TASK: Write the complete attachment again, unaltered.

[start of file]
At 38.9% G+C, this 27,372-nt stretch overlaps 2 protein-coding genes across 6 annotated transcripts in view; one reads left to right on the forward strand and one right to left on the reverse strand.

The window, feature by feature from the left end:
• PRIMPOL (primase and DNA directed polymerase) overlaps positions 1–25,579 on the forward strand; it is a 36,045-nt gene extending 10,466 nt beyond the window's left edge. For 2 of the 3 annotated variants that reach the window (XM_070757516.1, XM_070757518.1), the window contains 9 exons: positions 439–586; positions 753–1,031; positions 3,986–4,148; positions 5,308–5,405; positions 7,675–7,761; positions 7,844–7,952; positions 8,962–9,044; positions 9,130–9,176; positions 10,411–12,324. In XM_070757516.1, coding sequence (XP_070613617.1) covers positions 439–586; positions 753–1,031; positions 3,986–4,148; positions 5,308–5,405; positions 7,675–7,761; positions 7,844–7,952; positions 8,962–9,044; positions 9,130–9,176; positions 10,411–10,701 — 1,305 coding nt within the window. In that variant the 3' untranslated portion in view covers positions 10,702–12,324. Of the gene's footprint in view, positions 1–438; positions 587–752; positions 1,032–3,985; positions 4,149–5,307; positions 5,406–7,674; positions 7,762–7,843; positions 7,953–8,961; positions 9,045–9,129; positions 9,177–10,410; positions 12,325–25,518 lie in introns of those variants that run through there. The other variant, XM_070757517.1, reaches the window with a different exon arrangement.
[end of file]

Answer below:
At 38.9% G+C, this 27,372-nt stretch overlaps 2 protein-coding genes across 6 annotated transcripts in view; one reads left to right on the forward strand and one right to left on the reverse strand.

The window, feature by feature from the left end:
• PRIMPOL (primase and DNA directed polymerase) overlaps positions 1–25,579 on the forward strand; it is a 36,045-nt gene extending 10,466 nt beyond the window's left edge. For 2 of the 3 annotated variants that reach the window (XM_070757516.1, XM_070757518.1), the window contains 9 exons: positions 439–586; positions 753–1,031; positions 3,986–4,148; positions 5,308–5,405; positions 7,675–7,761; positions 7,844–7,952; positions 8,962–9,044; positions 9,130–9,176; positions 10,411–12,324. In XM_070757516.1, coding sequence (XP_070613617.1) covers positions 439–586; positions 753–1,031; positions 3,986–4,148; positions 5,308–5,405; positions 7,675–7,761; positions 7,844–7,952; positions 8,962–9,044; positions 9,130–9,176; positions 10,411–10,701 — 1,305 coding nt within the window. In that variant the 3' untranslated portion in view covers positions 10,702–12,324. Of the gene's footprint in view, positions 1–438; positions 587–752; positions 1,032–3,985; positions 4,149–5,307; positions 5,406–7,674; positions 7,762–7,843; positions 7,953–8,961; positions 9,045–9,129; positions 9,177–10,410; positions 12,325–25,518 lie in introns of those variants that run through there. The other variant, XM_070757517.1, reaches the window with a different exon arrangement.